The title, Klonopin Lunch, caught my eye. It is catchy, right? And in the title alone, it encapsulates how a sizeable portion of our society gets through things. Sure, it may not be klonopin. There are a number of anti-anxiety meds available to mellow people out. In the 70s, it was valium given out like candy, and now it's xanax.
Jessica Dorfman Jones takes most of the memoir to get to the title of the book. After nearly two years of spiraling out of control and deeper into the seedy underbelly of the New York party and band scene, Jones has a serious falling out with her lover, a guitar player who becomes her addiction, and turns to an old friend for a shoulder. He serves her a little blue pill--a klonopin, to go with her tomato soup and grilled cheese, and its calming effects allow her the chance to think about her life and its trajectory.
If it were a fairy tale or a modern romance, perhaps that one blue pill would be enough to help her get a handle on her life and replot its course. Of course, we all know that one anti-anxiety med alone can't fix us or the messes we've made.
Jones, even while changing names and condensing some events, doesn't shy away from the hard things. She doesn't elevate herself or think her actions were without consequences for her or the people who care about her.
In her attempt to find herself, walk on the wild side, and break free from the monotony she felt her life was, she is glaringly honest with her mistakes, and what she feels was her helplessness to alter her course. All she knows is she's miserable, she's bored, and the life she was living, although safe and secure, is not for her. She even admits to trying to have her cake and eat it, too, trying to hold onto her marriage while still engaging in risky behaviors like snorting coke with her lover and his friends. She writes about the guilt she feels, the weight she loses because she can't bring herself to eat from all the lives she's trying to keep afloat.
Compartmentalizing only works for so long, especially when what we are doing violates our core ethics and principles. What do you do when those nice, tidy boxes you've shoved the various parts of your life in burst? Well, in Jones' case, it means losing her husband, leaving her lover, and starting all over again. She rises from the ashes and gets her second chance at living a life that she values.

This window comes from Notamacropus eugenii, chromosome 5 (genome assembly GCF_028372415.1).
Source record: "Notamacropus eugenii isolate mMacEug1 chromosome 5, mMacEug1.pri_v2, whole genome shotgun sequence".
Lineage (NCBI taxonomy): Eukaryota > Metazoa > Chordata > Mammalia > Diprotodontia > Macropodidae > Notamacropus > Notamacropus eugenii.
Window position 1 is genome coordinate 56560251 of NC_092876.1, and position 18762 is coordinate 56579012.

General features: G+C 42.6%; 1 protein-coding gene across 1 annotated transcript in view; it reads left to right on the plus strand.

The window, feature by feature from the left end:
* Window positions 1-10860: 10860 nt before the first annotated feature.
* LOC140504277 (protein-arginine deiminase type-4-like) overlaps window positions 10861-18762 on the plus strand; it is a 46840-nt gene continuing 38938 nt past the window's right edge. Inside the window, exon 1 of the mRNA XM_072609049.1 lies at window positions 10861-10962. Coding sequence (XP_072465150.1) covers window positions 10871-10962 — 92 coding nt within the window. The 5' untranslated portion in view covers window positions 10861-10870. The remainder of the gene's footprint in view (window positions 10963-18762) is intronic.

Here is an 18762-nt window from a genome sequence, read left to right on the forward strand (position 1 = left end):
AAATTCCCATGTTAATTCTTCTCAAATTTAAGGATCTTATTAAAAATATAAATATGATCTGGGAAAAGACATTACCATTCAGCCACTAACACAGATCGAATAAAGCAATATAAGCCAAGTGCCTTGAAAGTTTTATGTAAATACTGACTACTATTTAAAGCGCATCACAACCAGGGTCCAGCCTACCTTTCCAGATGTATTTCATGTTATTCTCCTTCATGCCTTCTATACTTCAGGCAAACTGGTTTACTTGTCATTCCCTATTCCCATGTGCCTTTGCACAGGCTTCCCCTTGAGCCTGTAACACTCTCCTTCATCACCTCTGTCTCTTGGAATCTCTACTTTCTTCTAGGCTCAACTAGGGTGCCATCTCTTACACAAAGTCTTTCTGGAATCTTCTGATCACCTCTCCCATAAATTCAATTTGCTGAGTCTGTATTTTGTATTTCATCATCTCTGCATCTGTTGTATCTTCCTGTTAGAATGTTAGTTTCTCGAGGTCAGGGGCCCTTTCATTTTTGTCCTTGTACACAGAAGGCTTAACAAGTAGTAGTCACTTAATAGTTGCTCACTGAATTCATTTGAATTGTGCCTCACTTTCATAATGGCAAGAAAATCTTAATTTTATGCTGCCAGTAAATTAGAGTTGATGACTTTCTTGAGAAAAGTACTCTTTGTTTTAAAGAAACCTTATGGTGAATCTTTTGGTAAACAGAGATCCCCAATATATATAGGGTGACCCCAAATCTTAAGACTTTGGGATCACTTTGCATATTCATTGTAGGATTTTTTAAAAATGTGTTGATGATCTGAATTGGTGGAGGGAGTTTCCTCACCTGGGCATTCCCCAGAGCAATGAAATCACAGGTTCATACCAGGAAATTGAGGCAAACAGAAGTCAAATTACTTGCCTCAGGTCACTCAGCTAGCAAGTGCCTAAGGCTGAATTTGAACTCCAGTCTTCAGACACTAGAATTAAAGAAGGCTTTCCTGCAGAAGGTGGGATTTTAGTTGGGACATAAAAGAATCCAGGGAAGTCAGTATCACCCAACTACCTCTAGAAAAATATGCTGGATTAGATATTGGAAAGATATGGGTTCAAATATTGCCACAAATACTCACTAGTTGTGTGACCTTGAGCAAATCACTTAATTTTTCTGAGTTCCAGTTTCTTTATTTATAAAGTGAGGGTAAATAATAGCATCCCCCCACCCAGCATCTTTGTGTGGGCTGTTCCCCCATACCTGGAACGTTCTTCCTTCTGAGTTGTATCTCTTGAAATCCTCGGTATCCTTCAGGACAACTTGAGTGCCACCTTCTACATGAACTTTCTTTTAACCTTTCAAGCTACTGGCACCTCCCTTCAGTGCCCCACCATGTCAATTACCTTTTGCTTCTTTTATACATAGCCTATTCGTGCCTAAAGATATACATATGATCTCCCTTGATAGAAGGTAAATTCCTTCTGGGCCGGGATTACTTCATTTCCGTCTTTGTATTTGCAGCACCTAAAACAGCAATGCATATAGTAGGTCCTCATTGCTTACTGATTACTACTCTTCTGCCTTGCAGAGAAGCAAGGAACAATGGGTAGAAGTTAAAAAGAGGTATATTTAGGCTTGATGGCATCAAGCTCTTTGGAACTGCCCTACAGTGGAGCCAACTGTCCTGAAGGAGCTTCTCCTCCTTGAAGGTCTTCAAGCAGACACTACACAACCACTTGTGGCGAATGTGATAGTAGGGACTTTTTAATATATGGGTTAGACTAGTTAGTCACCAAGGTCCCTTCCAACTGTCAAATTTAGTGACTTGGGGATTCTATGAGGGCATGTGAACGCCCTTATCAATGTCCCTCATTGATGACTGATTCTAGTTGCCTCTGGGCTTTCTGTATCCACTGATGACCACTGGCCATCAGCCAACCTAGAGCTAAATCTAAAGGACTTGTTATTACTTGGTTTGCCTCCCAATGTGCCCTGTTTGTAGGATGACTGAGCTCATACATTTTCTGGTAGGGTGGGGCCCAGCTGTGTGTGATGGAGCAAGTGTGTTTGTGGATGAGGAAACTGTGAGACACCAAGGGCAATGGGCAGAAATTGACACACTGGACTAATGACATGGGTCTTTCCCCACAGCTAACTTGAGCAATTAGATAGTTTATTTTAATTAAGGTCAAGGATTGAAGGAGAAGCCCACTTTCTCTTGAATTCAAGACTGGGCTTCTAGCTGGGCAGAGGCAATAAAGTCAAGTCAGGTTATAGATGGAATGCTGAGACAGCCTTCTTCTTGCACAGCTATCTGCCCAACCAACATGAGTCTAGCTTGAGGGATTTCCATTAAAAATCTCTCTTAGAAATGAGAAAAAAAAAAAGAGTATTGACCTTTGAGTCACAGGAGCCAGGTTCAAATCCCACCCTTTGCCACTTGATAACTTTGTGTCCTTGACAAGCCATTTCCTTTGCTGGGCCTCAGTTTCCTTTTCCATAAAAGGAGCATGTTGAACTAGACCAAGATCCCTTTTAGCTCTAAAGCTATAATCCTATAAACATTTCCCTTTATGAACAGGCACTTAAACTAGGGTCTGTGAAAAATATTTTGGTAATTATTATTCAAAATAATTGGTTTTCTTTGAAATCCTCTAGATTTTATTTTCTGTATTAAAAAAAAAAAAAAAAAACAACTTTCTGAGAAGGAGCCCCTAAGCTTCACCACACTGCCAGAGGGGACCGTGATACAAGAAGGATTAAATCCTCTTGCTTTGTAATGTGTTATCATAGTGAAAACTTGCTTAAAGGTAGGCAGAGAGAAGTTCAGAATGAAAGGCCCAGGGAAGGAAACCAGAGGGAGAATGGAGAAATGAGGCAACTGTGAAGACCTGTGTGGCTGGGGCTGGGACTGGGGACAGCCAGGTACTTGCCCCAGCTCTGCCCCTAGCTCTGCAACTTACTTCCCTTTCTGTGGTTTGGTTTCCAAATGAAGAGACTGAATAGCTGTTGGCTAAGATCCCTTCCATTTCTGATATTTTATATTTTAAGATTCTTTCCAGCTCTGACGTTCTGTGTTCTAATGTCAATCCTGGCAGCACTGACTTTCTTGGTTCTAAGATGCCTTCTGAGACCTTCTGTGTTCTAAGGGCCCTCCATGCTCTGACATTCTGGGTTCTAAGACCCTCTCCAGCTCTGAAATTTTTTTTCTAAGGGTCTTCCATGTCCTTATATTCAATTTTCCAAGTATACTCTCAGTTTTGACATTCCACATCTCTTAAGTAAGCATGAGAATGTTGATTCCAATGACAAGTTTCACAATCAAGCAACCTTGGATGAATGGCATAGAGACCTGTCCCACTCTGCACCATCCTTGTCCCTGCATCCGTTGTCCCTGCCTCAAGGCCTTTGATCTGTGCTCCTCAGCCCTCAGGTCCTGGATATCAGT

Klonopin Lunch pulls the reader along, drags the reader sometimes unwillingly ahead--it is painful, even when it's a text, to watch people self-implode, and if you've ever had a ringside seat to that, it can make it even more challenging. Jones is a hell of a storyteller, and reading her memoir was an opportunity to read something completely different from my normal books for review.
While I had expected a discussion of anxiety, mood disorders, depression, and how to deal with it productively, in a healthy manner, I was not disappointed that therapy isn't even addressed until the acknowledgements. We're a flawed species with a tendency to self-medicate in ways that are not helpful in the long run. It takes courage to admit to how low we can go, to reach out and ask for help, and most importantly, to admit how frakked up we are.
What should readers take away? Is there a moral? After all, by her account, Jones landed on her feet. Divorce is common. Drug use, less common, but still not out of the ordinary. She still stayed employed, saved money, and never ended up on the street. She pulled back from the abyss. She was and is one of the lucky ones.
And, my take away, personally, is that I am abundantly lucky. Yes, I have issues, but I haven't self-imploded. I sought therapy and appropriate medication for my anxiety and OCD issues, my depression. I actuall have regular klonopin breakfasts and dinners. Why? Because it helps me manage my issues, it lets me get out of the house, and it allows me to be functional. It helps me face the demons, and keep going.
We all have our ways of dealing with existential angst and the deep, philosophical questions that keep us awake at night, wondering what the hell we're doing and why. Jones chose a path that could have destroyed who she was, but she walked through that and came out the other side and is happier for it. There ought to be an easier way to figure out who you are and what you want, and I think there is, at least for me. Being a parent worked to ground me, to help me fight my battles in a relatively appropriate way. Sure, I rebel. I'm writing this with a purple wig and an attention-getting, potentially People of Walmart outfit. But that's my way of fighting my demons. When we most want to fade into the woodwork and be unseen, that's when we should wear purple hair and bold outfits. And, probably, have a klonopin lunch so we can actually get out in the outfit and hair, rather than being stuck in the bathroom.